Conclusions: In this single center study, ED back and neck pain visits receiving PT were no less likely to receive an opioid prescription and were more likely to receive a benzodiazepine than visits receiving usual care. Although prior studies demonstrate that PT may reduce opioid utilization in the subsequent year, these results indicate that analgesic prescribing is not reduced at the initial ED encounter.
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http://dx.doi.org/10.1016/j.ajem.2018.10.009DOI Listing
July 2019

Physical therapy in the emergency department: A new opportunity for collaborative care.

Am J Emerg Med 2018 08 24;36(8):1492-1496. Epub 2018 May 24.

Department of Physical Therapy and Athletic Training, Northern Arizona University, Flagstaff, AZ, United States.

Emergency department-initiated physical therapy (ED PT) is an emerging resource in the United States, with the number of ED PT programs in the United States growing rapidly over the last decade. In this collaborative model of care, physical therapists are consulted by the treating ED physician to assist in the evaluation and treatment of a number of movement and functional disorders, such as low back pain, peripheral vertigo, and various gait disturbances. Patients receiving ED PT benefit from the physical therapist's expertise in musculoskeletal and vestibular conditions and from the individualized attention provided in a typical bedside evaluation and treatment session, which includes education on expected symptom trajectory, recommendations for activity modulation, and facilitated outpatient follow-up. Early data suggest that both physicians and patients view ED PT services favorably, and that ED PT is associated with improvement of several important clinical and operational outcomes. Hospital systems interested in building their own ED PT program may benefit from the key steps outlined in this review, as well as a summary of the typical clinical volumes and practice patterns encountered at existing programs around the country.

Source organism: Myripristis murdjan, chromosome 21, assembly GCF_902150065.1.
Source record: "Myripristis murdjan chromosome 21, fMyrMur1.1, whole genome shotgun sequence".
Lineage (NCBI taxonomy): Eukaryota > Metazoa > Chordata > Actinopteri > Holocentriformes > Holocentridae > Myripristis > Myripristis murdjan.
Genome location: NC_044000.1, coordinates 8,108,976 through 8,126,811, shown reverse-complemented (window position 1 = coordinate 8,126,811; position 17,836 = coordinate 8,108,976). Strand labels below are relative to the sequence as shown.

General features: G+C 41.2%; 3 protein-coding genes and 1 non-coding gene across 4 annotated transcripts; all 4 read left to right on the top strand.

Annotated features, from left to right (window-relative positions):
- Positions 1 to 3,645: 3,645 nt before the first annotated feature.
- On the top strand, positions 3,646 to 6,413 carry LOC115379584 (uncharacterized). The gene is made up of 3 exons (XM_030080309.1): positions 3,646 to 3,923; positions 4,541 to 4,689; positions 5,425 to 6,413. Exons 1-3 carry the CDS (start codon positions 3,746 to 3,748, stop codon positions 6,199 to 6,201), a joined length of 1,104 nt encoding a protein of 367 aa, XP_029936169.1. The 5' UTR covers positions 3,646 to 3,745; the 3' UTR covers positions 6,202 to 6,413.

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http://dx.doi.org/10.1016/j.ajem.2018.05.053DOI Listing
August 2018

Emergency Department Provider Perspectives on Benzodiazepine-Opioid Coprescribing: A Qualitative Study.

Acad Emerg Med 2018 01 19;25(1):15-24. Epub 2017 Sep 19.

Department of Communication Studies, Northwestern University Feinberg School of Medicine, Chicago, IL.

Objective: Benzodiazepines and opioids are prescribed simultaneously (i.e., "coprescribed") in many clinical settings, despite guidelines advising against this practice and mounting evidence that concomitant use of both medications increases overdose risk. This study sought to characterize the contexts in which benzodiazepine-opioid coprescribing occurs and providers' reasons for coprescribing.